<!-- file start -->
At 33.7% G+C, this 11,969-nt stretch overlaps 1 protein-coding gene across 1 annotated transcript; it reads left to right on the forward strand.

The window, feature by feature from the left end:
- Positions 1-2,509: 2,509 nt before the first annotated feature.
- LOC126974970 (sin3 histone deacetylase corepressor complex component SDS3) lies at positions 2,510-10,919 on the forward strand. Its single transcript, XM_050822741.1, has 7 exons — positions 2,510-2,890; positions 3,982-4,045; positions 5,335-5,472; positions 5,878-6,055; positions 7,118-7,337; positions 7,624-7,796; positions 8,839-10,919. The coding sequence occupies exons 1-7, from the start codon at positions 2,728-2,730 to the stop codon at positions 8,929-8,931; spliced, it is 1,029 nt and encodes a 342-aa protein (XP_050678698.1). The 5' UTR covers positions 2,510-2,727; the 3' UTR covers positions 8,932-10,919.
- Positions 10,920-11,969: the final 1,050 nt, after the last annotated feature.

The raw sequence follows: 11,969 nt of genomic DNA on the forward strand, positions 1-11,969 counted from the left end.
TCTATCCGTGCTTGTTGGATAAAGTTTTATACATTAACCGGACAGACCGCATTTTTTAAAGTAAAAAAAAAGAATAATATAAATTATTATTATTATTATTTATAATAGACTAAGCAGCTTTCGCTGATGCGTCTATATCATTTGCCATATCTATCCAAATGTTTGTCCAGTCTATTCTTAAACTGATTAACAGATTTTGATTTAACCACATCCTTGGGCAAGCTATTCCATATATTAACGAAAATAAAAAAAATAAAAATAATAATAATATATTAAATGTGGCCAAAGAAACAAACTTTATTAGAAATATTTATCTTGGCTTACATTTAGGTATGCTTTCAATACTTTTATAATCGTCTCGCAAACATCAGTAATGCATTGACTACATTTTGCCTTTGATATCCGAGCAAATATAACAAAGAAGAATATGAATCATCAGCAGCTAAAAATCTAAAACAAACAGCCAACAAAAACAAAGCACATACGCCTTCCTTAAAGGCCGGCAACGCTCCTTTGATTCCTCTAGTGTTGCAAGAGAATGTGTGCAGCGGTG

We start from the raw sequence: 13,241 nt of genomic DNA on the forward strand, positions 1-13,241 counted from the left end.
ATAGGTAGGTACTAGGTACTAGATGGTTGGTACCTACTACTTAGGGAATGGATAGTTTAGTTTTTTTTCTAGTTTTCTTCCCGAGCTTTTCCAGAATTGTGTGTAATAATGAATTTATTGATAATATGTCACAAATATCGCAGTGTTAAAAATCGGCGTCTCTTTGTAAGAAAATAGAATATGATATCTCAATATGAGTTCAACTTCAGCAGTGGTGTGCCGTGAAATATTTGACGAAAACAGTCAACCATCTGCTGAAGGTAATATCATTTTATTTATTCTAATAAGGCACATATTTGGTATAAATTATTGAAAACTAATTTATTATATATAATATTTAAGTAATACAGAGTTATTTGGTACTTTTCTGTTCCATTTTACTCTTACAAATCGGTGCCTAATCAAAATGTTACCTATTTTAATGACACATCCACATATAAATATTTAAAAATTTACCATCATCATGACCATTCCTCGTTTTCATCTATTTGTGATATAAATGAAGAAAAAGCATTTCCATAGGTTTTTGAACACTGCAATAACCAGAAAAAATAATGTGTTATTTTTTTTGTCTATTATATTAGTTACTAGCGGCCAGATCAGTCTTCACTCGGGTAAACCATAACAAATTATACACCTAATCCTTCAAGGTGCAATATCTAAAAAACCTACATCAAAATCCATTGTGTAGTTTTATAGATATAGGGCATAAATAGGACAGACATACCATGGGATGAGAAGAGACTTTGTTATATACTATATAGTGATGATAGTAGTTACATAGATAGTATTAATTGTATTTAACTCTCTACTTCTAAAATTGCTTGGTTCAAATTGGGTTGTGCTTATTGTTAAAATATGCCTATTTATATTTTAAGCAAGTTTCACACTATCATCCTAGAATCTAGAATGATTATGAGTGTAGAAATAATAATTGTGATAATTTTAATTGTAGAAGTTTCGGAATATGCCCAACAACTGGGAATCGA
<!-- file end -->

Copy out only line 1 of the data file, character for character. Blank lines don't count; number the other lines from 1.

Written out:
At 33.7% G+C, this 11,969-nt stretch overlaps 1 protein-coding gene across 1 annotated transcript; it reads left to right on the forward strand.